Dr. Richard Bebb, MD, ABIM, FRCPC, Endocrinologist, discusses the thyroid glands role in health and in illness.
Loading the player...The Thyroid Gland's Role in Health and Illness Dr. Richard Bebb, MD, ABIM, FRCPC, Endocrinologist, discusses the thyroid glands role in health and in illness.
Click to unmute video
Featuring Dr. Richard Bebb, MD, ABIM, FRCPC, Endocrinologist
Duration: 2 minutes, 19 seconds
Video Title; The Thyroid Gland's Role in Health and Illness
The thyroid is a gland in the neck.
It's just under this bow tie, if you want to know where it is anatomically. It's a very important gland. It is the cause of a lot of problems, with people's health because having thyroid disease is not uncommon.
The thyroid's function is to produce thyroid hormone, which then has both effects on your ability to metabolize glucose and other metabolites, but also ends up affecting a whole bunch of other hormone systems by modulating them. It's called a permissive type hormone.
Because of that, thyroid disease can present in a myriad of ways. It can be very sneaky in its development. It tends to cause trouble in one of three ways, however.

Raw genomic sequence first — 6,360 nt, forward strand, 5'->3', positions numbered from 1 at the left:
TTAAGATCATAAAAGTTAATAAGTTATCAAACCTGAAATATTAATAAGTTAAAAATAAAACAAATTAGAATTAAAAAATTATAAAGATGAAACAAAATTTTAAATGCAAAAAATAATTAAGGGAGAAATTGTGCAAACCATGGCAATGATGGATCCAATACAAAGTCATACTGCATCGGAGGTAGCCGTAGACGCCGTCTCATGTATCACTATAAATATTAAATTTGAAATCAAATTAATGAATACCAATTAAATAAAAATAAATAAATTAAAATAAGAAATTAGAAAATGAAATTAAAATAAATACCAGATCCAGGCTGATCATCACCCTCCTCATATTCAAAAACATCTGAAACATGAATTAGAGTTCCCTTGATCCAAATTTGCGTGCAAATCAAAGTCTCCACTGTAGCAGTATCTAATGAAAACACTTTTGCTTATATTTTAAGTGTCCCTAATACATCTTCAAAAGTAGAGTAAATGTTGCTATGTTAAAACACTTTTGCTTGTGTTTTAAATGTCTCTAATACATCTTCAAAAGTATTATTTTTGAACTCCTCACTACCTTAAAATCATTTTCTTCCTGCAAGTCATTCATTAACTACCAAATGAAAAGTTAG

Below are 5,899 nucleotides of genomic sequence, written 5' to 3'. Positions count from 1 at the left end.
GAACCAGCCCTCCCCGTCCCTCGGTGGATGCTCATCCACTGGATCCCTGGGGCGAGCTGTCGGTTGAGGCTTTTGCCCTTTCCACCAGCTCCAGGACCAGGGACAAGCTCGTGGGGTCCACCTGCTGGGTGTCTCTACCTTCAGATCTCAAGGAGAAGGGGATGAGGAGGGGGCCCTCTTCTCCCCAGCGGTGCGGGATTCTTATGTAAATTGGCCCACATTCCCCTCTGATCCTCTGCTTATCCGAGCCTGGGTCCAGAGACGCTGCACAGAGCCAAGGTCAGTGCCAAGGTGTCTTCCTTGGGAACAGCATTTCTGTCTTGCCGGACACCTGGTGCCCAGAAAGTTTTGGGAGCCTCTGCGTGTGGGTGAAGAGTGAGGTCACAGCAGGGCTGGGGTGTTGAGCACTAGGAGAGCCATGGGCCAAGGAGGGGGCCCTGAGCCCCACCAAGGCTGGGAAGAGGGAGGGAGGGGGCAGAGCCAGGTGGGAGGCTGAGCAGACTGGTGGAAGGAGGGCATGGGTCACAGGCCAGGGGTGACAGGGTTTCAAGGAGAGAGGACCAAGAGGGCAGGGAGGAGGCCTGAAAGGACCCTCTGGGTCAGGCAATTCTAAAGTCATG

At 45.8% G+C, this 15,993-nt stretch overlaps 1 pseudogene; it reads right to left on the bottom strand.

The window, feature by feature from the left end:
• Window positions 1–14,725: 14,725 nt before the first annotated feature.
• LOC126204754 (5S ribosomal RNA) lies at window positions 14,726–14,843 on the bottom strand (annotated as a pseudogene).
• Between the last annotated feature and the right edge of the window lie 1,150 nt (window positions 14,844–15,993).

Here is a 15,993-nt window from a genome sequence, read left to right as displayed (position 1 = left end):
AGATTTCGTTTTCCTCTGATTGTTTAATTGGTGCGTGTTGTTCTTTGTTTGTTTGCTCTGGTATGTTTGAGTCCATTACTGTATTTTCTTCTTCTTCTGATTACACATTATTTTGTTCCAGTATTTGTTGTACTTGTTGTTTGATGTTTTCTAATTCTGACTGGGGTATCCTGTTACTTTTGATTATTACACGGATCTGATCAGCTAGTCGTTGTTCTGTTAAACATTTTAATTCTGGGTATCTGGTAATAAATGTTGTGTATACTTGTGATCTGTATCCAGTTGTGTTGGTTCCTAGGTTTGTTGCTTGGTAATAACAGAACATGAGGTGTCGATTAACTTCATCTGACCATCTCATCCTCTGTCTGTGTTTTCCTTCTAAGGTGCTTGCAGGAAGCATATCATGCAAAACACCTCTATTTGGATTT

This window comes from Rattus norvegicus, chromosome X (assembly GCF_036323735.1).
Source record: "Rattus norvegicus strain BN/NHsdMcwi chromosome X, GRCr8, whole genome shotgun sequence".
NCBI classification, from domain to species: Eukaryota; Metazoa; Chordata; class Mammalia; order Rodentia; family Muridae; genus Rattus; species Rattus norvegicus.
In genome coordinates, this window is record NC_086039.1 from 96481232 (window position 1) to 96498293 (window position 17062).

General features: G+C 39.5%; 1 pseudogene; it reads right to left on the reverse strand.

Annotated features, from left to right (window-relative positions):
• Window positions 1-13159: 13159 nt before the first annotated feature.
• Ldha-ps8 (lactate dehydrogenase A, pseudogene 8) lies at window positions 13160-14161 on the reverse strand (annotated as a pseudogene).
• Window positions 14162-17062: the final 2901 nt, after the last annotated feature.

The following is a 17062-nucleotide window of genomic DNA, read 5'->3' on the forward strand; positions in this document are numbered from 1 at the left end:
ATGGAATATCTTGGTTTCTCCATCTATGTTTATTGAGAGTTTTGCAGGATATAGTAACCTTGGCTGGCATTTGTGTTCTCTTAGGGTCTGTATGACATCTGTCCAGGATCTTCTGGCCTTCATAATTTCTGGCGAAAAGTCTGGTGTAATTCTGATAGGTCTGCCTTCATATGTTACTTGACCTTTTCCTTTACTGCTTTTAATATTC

Firstly, its amount of hormone can decrease, hypothyroidism. Secondly, overproduction of hormone or hyperthyroidism. The third way is to produce nodules or lumps.
Hypothyroidism is quite common. By the age of 60, more than 10 percent of the population has some degree of thyroid dysfunction, which is a surprising statistic. Some of those patients had previous overactive thyroid or hyperthyroidism and were treated and ended up being hypothyroid.
Some of them have had surgery, to remove thyroid cancers or thyroid nodules. The majority of them are due to just gradual decrease in function of the thyroid. Many people with thyroid dysfunction have had personal experience with their parents or relatives, because it is quite often hereditary.
Fortunately for them, they are more attuned to the possibility of development and it gets diagnosed earlier. The symptoms of thyroid deficiency are very slow in onset for many patients. Because of that, it can be confusing. Patients think that they are a little tired or working too hard.
If you have further questions or think you may have thyroid disease, then do discuss it with your primary health care practitioner.
Local Practitioners: Endocrinologist
This content is for informational purposes only, and is not intended to be a substitute for professional medical advice, diagnosis or treatment. Always seek the advice of your physician or other qualified healthcare professional with any questions you may have regarding a medical condition.